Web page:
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Breanna Coon / Her Campus
Sex + Relationships

How to Spot When Your Significant Other is Toxic

    Since being in quarantine means having more free time on my hands than I know what to do with, my roommate and I decided to rewatch Hannah B’s season of  “The Bachelorette”. Now for anyone who watches the show and specifically has seen that season, you know the monstrosity of Luke P. and Jed Wyatt. If you don’t, let’s just say both men continuously lie and gaslight Hannah throughout her season. No matter how infuriating it is, it really shows women what a manipulative partner looks like and honestly, the season can help every woman spot a toxic relationship. 

So after finishing the season earlier tonight, I returned to my room and got in bed. While I listened to music and started responding to Snapchats, I realized I have been caught up talking to someone who continuously makes me feel less then. I know what I deserve and I know I am a queen. So why am I putting up with someone who always manipulates me and makes me feel guilty?

Now, I am not saying that this person is emotionally abusive or anything, but they have definitely expressed some toxic traits that raise some concern. So I’m gonna outline them for you, maybe to help prevent you from falling for the same traits. 

Getting Upset When You Don’t Respond Fast Enough

Everyone needs some time away from their phone. It is good not to be constantly attached to it. If everytime you don’t respond for an hour or so, your partner gets upset, take time and recognize it.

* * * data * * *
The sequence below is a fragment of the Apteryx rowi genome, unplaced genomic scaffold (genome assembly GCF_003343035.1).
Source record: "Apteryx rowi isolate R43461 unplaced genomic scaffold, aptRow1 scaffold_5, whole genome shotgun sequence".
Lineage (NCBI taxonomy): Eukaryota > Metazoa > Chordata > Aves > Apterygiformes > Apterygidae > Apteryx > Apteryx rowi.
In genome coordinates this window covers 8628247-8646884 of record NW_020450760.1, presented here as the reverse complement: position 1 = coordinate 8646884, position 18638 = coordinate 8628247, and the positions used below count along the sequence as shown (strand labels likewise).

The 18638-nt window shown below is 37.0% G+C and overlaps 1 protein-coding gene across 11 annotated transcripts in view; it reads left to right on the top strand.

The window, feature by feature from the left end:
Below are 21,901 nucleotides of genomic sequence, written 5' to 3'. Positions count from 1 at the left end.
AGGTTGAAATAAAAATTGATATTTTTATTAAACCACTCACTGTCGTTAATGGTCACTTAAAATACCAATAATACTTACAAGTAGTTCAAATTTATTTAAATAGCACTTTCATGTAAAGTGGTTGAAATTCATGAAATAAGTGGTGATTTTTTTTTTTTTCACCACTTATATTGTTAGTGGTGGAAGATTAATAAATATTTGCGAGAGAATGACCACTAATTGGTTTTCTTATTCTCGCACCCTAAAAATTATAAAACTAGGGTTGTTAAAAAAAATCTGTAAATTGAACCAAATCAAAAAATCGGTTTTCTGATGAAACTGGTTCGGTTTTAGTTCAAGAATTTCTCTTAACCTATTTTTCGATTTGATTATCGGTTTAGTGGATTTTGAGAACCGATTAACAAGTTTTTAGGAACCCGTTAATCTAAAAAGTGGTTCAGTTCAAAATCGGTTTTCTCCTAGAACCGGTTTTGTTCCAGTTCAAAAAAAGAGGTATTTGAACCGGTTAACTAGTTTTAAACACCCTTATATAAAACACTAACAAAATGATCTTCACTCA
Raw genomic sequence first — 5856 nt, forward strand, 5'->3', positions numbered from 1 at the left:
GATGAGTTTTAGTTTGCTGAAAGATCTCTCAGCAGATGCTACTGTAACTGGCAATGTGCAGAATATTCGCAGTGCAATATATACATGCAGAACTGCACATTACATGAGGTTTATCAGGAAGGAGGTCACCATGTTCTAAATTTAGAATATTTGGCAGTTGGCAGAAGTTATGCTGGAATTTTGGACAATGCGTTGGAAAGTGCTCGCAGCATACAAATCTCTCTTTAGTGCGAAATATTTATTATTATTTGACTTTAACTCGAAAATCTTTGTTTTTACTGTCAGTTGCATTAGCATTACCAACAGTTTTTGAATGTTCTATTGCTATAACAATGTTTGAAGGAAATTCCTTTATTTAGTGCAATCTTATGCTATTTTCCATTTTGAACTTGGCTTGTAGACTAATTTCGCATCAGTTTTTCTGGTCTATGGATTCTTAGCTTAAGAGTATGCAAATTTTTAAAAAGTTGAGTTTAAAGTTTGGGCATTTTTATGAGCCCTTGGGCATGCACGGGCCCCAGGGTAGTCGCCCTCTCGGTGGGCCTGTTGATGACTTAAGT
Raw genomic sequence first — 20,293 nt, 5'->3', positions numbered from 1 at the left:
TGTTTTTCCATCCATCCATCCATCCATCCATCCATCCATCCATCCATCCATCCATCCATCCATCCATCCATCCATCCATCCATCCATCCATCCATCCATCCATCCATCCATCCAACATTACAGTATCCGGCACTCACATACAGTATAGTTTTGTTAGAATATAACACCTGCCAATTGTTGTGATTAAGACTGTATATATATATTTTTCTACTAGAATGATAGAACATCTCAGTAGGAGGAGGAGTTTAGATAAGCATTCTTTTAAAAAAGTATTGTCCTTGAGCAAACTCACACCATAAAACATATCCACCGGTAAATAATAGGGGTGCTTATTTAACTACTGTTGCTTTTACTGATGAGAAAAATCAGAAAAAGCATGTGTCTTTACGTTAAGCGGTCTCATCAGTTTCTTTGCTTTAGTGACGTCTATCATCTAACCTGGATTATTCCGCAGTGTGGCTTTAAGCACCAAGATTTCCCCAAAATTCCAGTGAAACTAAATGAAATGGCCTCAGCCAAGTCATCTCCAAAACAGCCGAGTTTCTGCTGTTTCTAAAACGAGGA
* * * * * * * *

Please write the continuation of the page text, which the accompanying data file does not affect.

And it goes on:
Not Acknowledging Your Feelings

Sometimes people make mistakes, and the biggest part of a relationship is communicating. If you communicate your feelings, which takes courage, and your S.O. completely disregards it, that should raise a red flag. Your feelings are valid and they deserve to be recognized. 

Placing Blame

All of us are human and we make mistakes; however, if your significant other constantly places the blame on you, it’s not okay. Not everything is your fault and they need to take responsibility too. Every relationship requires give and take, blame is not okay and you should not feel responsible for everything. 

All of these traits and actions can make you feel less then. They can apply to any friendship and relationship. Take time to recognize them and your feelings. Try talking to your partner or friend and expressing your feelings. If they continue to disregard them, considering talking to someone else about how you feel, they might be able to help you spot these feelings. 

 

If you ever feel at risk or in danger. Please contact the Rhodes College counseling center 901-843-3128 or email us at [email protected]

The Domestic Violence Hotline is available 24/7 at 1-800-799-SAFE (7233).

Reid Brown

Rhodes '22

I'm from Vermont which means I can talk about snow, maple syrup, and how great Canada is all day:)
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